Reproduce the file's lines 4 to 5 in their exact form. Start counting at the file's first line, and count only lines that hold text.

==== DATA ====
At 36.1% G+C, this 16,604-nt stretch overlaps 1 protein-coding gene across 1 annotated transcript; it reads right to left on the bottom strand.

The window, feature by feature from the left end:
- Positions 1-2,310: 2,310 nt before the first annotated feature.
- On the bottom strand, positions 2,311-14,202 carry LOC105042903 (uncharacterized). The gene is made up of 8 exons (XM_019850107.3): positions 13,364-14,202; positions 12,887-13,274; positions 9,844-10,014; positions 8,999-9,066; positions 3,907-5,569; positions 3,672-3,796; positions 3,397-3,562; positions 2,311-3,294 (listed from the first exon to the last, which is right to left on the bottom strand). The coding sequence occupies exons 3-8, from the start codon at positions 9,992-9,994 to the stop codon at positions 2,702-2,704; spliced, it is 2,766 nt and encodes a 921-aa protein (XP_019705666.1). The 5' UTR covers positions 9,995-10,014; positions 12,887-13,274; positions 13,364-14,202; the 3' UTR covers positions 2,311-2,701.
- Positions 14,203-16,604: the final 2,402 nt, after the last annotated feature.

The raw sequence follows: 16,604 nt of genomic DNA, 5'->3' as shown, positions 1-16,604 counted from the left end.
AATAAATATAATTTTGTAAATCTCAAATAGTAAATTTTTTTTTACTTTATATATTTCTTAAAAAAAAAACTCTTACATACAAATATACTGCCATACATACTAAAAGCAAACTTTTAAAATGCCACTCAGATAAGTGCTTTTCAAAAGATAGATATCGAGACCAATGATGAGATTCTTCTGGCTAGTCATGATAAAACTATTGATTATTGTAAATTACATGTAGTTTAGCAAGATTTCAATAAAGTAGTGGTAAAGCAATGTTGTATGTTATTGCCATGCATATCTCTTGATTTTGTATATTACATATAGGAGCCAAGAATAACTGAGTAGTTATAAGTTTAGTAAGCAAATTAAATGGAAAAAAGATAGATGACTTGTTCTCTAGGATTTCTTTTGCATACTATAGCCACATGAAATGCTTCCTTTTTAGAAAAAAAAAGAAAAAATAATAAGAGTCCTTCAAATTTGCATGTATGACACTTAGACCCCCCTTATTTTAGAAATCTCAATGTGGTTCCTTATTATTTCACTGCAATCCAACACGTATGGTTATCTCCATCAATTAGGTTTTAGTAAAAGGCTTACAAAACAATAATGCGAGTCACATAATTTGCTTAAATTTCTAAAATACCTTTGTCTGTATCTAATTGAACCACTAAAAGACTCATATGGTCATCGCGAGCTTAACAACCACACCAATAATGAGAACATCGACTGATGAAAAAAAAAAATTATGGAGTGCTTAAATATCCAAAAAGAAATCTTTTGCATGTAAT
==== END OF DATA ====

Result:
- On the bottom strand, positions 2,311-14,202 carry LOC105042903 (uncharacterized). The gene is made up of 8 exons (XM_019850107.3): positions 13,364-14,202; positions 12,887-13,274; positions 9,844-10,014; positions 8,999-9,066; positions 3,907-5,569; positions 3,672-3,796; positions 3,397-3,562; positions 2,311-3,294 (listed from the first exon to the last, which is right to left on the bottom strand). The coding sequence occupies exons 3-8, from the start codon at positions 9,992-9,994 to the stop codon at positions 2,702-2,704; spliced, it is 2,766 nt and encodes a 921-aa protein (XP_019705666.1). The 5' UTR covers positions 9,995-10,014; positions 12,887-13,274; positions 13,364-14,202; the 3' UTR covers positions 2,311-2,701.
- Positions 14,203-16,604: the final 2,402 nt, after the last annotated feature.